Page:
With public ignorance being what it is, it's very easy for garbage like this from Shanker Singham (Legatum Institute) to pass off as credible. Singham argues for a "prosperity zone" based on the fundamentals of the Trans-Pacific Partnership.
"What is most interesting about TPP is that the original vision was for a “high standards” agreement. What diluted this ambition was the later inclusion of countries such as the US, Japan, Canada and Vietnam, each of which insisted on their own exemptions and alterations, in particular regarding their agricultural sectors.What we're looking at here is a sales pitch for the ears of Tory eurosceptics. Singham's Legatum Institute very much wants in on the Brexit gravy train. It's no coincidence he makes mention of New Zealand, Singapore and Australia. It gets the attention of the CANZUK dreamers while dropping in Singapore, which is believed by many on the Tory right as the model of capitalism and free trade. You don't have to spend much more than a few creative moments on Google to disabuse yourself of that notion.
So what if Britain were to revive that original plan? What if, instead of making deals on a country-by-country basis, we were to lay the foundations for a new Prosperity Zone, bringing together countries around the world that believe in free trade and competition?
The lesson of the TPP is that the more countries are around the table, the harder a deal is to do. So the founding principle of the Prosperity Zone should be that it will not sacrifice quality for quantity. We should start with countries such as New Zealand, Singapore and Australia, who are all committed to free trade and have jettisoned agricultural protectionism (assuming in the UK’s case that it will have come out of the Common Agricultural Policy and Common Fisheries Policy when it leaves the EU).
This isn't about presenting ideas that will work. This is purely about ideas that will sell. Singham has the ear of Steve Baker MP who is one of a Toryboy claque closely associated with key Brexiteers. Baker is the gullible weakling in the chain they have lavished their attention on. He's their meal ticket.
Superficially a prosperity zone sounds appealing but Singham's own reasoning for the failure of the TPP is exactly the reason why the EU is a dysfunctional mess. The more you seek out strict commonality the harder it is to achieve anything. A contraction of that idea may well produce a small Efta like alliance, but what is it for, and what does it achieve?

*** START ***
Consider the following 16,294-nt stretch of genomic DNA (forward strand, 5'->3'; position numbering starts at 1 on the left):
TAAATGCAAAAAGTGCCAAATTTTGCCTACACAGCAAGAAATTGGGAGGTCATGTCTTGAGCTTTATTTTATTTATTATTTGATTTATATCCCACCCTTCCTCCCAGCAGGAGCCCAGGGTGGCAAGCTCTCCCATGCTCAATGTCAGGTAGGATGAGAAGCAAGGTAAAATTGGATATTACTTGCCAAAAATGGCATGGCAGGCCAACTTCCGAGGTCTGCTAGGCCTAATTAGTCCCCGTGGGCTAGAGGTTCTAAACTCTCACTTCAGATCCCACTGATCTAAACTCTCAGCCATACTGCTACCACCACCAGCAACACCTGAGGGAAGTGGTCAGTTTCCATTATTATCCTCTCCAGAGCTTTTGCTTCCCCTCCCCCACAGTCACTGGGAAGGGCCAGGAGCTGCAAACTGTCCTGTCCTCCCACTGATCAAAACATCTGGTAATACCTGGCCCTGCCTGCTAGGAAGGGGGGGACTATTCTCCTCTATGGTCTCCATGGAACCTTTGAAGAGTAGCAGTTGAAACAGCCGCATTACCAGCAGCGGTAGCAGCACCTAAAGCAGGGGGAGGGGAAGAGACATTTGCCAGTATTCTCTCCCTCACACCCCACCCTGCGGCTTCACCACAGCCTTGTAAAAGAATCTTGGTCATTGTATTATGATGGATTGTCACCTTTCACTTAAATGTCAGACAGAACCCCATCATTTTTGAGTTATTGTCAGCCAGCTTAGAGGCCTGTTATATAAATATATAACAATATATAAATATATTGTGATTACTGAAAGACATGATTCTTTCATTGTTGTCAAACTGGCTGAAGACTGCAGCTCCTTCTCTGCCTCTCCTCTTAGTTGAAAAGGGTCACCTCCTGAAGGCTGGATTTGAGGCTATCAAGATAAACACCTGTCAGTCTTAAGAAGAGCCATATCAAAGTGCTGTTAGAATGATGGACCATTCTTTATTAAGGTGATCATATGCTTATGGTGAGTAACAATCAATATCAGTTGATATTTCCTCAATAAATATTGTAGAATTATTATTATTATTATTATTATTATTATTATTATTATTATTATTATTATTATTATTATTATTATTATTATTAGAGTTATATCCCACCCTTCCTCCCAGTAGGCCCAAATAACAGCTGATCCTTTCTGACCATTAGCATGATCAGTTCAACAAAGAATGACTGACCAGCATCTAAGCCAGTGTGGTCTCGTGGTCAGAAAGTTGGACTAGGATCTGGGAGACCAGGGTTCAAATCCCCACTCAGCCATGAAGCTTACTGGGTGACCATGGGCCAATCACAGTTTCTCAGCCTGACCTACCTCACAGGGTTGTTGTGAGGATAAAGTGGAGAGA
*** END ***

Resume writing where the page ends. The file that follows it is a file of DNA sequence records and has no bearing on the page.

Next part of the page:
Further to this one of the greater advantages of leaving the EU is specifically so that we can opt out of key measures if the balance of trade-offs works in our favour. Rather than contracting a flawed idea we need to loosen the system and widen participation. We then restore the balance between sovereignty and free trade.
More to the point though, the basis of any such alliance is regulatory harmonisation. Singham talks about market distortions and the likes which tells you he's of the trade economist school that simply does not recognise the significance and fundamental dominance of technical regulation in any such endeavour. Before you can start dreaming up new scenarios you have to look at how it relates to that which already exists.
For starters there is the WTO agreement on Technical Barriers to Trade which compels all members to adopt global technical rules. I can't tell you how bored I am of writing that sentence. These rules are now the foundation of the global trading system but also the basis on which most of the European single market now stands and definitely will in the future.
Before you can even begin to tinker with relations elsewhere you have to start on the basis that we have to resolve Brexit first - which is the process of designing a wholly new relationship - but one that necessarily will require a great deal of economic and technical integration simply because they are our nearest neighbours. We have the same regional concerns and face similar threats. Even if we do leave the single market there will be a common core of regulatory harmonisation which gives us very little scope to start dreaming up schemas for alliances on the opposite side of the planet.
Further to this, there is a typical British arrogance about this proposal in that it assumes we can just flounce out of a forty year long relationship, wrap it all up in no time and the rest of the world will drop their trousers accordingly. It takes no account of whether New Zealand, Singapore and Australia would want any such alliance while completely ignoring the fact that they each have their own regional agreements which further limit the scope of any proposal.